Content marketing for venues - Patch
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Content marketing for venues

Content marketing for venues

Content marketing for venues

Has your venue got a content marketing strategy? If you don’t have one I highly recommend reading our case study on the power of content marketing for venues. After reading how a venue, with a single bit of content, achieved a revenue that in its strongest month of the campaign was 50% over forecast you might want to read on.

This article looks at the reasons for a venue to do content marketing and provides advice on how to create marketing content for venues that will get results.

What is content marketing?

The content marketing institute provides this definition:
‘Content marketing is the marketing and business process for creating and distributing relevant and valuable content to attract, acquire, and engage a clearly defined and understood target audience – with the objective of driving profitable customer action’.

Put simply, it’s bait. It’s something that attracts attention and gets people on the hook of your brand. But there’s more to content than simply attracting attention, most importantly you want attention from the right people for the right reasons and you want them to consider your brand in a higher regard after consuming your content.

Why use content in marketing?

  • It increases engagement with your target market: it will mean better email open rates, more clicks on a digital display adverts, more interaction and attention on social media or on any channel you use it on (even using direct mail to direct people to your website for a piece of content will work better at generating traffic to your website than a direct mail sales message)
  • It expands your reach and subsequently your marketing share: People that buy venue space know people that buy venue space. Offer them something interesting, informative and engaging and they’ll want to tell their contacts about it by emailing it, sharing a link or liking on social media. This introduces new people to your brand by referral from a friend (there is no better way for a prospect to be introduced to a brand) and expands your reach and brings new contacts into your marketing funnel because if they like your content there’s a good chance they’ll follow you on social media or sign up to your newsletter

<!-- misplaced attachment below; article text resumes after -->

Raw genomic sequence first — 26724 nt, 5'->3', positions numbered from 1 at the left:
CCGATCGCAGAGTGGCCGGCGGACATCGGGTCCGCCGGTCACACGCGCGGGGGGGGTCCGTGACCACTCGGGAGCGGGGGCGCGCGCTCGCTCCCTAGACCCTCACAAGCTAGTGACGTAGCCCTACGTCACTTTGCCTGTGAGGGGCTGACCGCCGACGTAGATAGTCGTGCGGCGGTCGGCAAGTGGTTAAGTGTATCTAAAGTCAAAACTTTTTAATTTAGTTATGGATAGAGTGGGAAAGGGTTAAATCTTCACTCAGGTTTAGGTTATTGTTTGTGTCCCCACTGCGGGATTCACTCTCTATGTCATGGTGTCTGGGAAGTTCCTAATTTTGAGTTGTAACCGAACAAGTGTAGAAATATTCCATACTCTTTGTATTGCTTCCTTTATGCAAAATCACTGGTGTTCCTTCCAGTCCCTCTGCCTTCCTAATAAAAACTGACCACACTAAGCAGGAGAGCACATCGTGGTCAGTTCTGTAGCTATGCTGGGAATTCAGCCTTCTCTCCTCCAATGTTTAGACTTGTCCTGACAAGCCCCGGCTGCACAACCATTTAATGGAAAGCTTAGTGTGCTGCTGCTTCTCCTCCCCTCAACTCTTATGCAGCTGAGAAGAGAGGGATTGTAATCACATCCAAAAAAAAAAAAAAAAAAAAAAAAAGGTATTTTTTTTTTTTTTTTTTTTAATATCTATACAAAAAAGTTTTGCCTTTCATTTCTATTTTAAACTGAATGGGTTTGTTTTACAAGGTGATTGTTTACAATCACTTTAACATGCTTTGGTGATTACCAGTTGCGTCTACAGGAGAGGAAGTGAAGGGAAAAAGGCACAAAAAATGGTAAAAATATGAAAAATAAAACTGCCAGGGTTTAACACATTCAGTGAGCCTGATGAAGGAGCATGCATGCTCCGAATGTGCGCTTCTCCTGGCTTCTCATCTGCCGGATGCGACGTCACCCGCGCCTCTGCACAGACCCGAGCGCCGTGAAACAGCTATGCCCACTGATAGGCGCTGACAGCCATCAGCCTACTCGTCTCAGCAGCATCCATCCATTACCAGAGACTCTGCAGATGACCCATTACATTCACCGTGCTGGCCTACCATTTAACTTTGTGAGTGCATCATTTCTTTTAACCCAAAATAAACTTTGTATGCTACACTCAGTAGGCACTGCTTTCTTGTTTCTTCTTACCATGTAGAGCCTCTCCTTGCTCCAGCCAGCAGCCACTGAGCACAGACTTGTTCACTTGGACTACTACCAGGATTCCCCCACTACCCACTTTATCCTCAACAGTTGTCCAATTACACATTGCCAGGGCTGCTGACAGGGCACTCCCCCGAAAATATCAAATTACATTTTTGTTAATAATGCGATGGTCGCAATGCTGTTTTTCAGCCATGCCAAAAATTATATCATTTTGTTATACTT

• It makes you interesting: Have you run out of ways to reword your USPs for social media and email copy? Content will help make your communications exciting and interesting and just because you lead your marketing campaigns with content it doesn’t mean you can’t include a few sales messages and mentions of those USPs along the way
  • It’s a great positioning tool: Who is your venue? What is its personality? Is it funny or friendly? High end or budget? Are you experts in event organisation or food? Does your team go the extra mile? All of this, and much more, can be conveyed through your content marketing pieces, whether they are event organisation advice guides demonstrating your venue’s expertise in event management, industry memes to show off your team’s humour or money-saving event tips demonstrated by your venue’s budget nature and value for money
  • People will love you: People love personalities, not logos, they love character, not sales messages. So if you want your clients and prospective clients to love you stop repeating the same sales message, start publishing content and develop a personality